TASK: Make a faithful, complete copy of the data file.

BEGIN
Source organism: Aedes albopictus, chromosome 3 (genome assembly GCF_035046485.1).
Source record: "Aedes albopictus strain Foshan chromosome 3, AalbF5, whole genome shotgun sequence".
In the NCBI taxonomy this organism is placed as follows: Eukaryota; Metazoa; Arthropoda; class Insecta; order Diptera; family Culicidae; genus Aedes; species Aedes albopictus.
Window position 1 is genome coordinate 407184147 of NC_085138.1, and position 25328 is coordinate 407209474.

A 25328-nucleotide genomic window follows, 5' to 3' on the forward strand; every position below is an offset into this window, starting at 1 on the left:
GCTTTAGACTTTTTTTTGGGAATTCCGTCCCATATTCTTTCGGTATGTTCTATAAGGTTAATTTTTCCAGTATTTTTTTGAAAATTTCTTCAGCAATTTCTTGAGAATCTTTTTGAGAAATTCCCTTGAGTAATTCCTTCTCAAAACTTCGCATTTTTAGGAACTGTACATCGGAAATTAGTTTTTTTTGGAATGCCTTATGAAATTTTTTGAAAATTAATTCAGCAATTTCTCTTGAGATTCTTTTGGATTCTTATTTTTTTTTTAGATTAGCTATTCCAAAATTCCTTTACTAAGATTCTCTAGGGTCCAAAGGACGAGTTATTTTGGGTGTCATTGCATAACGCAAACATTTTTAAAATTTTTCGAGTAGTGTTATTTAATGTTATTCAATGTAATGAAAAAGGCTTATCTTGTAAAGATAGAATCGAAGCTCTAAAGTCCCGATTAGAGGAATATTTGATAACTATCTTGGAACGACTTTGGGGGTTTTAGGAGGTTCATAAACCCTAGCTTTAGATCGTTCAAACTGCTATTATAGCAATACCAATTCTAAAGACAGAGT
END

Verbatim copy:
Source organism: Aedes albopictus, chromosome 3 (genome assembly GCF_035046485.1).
Source record: "Aedes albopictus strain Foshan chromosome 3, AalbF5, whole genome shotgun sequence".
In the NCBI taxonomy this organism is placed as follows: Eukaryota; Metazoa; Arthropoda; class Insecta; order Diptera; family Culicidae; genus Aedes; species Aedes albopictus.
Window position 1 is genome coordinate 407184147 of NC_085138.1, and position 25328 is coordinate 407209474.

A 25328-nucleotide genomic window follows, 5' to 3' on the forward strand; every position below is an offset into this window, starting at 1 on the left:
GCTTTAGACTTTTTTTTGGGAATTCCGTCCCATATTCTTTCGGTATGTTCTATAAGGTTAATTTTTCCAGTATTTTTTTGAAAATTTCTTCAGCAATTTCTTGAGAATCTTTTTGAGAAATTCCCTTGAGTAATTCCTTCTCAAAACTTCGCATTTTTAGGAACTGTACATCGGAAATTAGTTTTTTTTGGAATGCCTTATGAAATTTTTTGAAAATTAATTCAGCAATTTCTCTTGAGATTCTTTTGGATTCTTATTTTTTTTTTAGATTAGCTATTCCAAAATTCCTTTACTAAGATTCTCTAGGGTCCAAAGGACGAGTTATTTTGGGTGTCATTGCATAACGCAAACATTTTTAAAATTTTTCGAGTAGTGTTATTTAATGTTATTCAATGTAATGAAAAAGGCTTATCTTGTAAAGATAGAATCGAAGCTCTAAAGTCCCGATTAGAGGAATATTTGATAACTATCTTGGAACGACTTTGGGGGTTTTAGGAGGTTCATAAACCCTAGCTTTAGATCGTTCAAACTGCTATTATAGCAATACCAATTCTAAAGACAGAGT